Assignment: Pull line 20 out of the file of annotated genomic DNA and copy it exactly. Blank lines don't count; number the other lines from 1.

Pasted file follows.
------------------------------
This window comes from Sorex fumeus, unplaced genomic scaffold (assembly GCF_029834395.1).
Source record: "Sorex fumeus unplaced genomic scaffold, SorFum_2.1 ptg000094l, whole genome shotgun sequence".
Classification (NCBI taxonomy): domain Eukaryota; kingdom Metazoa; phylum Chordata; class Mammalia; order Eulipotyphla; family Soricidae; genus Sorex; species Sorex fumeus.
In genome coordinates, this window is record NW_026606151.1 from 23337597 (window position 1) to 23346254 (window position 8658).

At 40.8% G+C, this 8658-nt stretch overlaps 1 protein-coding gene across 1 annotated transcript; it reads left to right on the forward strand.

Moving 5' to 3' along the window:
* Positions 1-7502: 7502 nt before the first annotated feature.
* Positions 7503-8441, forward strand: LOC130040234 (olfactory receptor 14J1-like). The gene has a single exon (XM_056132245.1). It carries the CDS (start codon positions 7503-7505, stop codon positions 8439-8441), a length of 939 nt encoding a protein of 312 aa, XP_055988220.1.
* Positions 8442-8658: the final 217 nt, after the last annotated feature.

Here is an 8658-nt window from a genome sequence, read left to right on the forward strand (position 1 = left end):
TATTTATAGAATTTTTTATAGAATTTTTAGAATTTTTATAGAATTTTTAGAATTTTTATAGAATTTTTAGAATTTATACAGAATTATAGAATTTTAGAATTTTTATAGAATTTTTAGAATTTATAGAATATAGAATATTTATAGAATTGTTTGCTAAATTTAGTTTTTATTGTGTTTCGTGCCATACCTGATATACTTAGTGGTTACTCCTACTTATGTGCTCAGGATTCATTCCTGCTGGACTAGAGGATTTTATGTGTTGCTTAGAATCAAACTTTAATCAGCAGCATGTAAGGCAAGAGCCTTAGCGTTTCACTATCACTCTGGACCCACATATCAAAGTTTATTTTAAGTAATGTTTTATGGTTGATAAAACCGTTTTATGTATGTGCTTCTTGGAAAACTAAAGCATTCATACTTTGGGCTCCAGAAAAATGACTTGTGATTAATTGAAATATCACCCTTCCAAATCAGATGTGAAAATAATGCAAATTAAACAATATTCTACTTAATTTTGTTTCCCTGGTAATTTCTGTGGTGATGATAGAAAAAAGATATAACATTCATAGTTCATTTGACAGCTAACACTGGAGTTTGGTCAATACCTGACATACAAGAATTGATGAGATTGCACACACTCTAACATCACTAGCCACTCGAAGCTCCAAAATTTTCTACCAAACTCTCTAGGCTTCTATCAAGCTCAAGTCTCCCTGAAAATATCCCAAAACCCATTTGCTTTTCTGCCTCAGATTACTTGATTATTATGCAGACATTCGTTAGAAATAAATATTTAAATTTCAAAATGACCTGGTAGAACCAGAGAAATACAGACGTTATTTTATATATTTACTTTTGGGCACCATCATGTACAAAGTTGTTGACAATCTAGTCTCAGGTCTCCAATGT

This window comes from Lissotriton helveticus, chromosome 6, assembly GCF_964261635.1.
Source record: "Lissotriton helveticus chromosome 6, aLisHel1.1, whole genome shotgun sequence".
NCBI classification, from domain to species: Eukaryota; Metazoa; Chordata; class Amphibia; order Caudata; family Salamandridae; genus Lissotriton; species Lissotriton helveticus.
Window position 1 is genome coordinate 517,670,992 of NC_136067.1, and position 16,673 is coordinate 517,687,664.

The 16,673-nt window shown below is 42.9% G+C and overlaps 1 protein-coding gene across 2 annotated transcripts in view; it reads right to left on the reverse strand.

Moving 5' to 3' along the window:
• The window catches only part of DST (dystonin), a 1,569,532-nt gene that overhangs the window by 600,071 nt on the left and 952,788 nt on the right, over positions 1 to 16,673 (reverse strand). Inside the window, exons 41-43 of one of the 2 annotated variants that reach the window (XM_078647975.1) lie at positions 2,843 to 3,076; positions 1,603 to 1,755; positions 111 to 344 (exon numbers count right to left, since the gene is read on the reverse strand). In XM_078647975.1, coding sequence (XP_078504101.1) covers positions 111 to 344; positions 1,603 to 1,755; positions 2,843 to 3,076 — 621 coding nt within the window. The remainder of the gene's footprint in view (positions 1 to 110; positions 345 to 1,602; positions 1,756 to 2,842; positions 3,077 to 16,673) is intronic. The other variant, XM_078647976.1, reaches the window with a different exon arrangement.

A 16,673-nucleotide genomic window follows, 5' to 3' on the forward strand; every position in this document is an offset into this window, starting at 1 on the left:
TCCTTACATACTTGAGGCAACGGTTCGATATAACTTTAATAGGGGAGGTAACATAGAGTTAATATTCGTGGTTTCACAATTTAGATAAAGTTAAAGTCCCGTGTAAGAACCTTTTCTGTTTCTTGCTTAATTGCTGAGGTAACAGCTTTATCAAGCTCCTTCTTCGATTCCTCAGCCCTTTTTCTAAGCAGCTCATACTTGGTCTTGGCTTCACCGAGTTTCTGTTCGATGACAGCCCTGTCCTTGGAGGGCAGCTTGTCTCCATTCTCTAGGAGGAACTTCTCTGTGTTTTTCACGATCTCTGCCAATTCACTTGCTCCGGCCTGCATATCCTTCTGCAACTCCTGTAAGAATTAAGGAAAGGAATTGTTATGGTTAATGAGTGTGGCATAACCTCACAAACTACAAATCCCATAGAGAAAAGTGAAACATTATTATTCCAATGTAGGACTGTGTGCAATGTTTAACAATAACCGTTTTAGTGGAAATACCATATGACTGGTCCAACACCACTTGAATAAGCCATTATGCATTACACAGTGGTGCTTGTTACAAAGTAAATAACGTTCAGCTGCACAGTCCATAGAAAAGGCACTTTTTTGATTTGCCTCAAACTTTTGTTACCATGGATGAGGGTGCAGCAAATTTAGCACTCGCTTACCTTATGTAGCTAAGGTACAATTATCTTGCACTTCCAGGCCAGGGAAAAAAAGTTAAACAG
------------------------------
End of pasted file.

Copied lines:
TCCTTACATACTTGAGGCAACGGTTCGATATAACTTTAATAGGGGAGGTAACATAGAGTTAATATTCGTGGTTTCACAATTTAGATAAAGTTAAAGTCCCGTGTAAGAACCTTTTCTGTTTCTTGCTTAATTGCTGAGGTAACAGCTTTATCAAGCTCCTTCTTCGATTCCTCAGCCCTTTTTCTAAGCAGCTCATACTTGGTCTTGGCTTCACCGAGTTTCTGTTCGATGACAGCCCTGTCCTTGGAGGGCAGCTTGTCTCCATTCTCTAGGAGGAACTTCTCTGTGTTTTTCACGATCTCTGCCAATTCACTTGCTCCGGCCTGCATATCCTTCTGCAACTCCTGTAAGAATTAAGGAAAGGAATTGTTATGGTTAATGAGTGTGGCATAACCTCACAAACTACAAATCCCATAGAGAAAAGTGAAACATTATTATTCCAATGTAGGACTGTGTGCAATGTTTAACAATAACCGTTTTAGTGGAAATACCATATGACTGGTCCAACACCACTTGAATAAGCCATTATGCATTACACAGTGGTGCTTGTTACAAAGTAAATAACGTTCAGCTGCACAGTCCATAGAAAAGGCACTTTTTTGATTTGCCTCAAACTTTTGTTACCATGGATGAGGGTGCAGCAAATTTAGCACTCGCTTACCTTATGTAGCTAAGGTACAATTATCTTGCACTTCCAGGCCAGGGAAAAAAAGTTAAACAG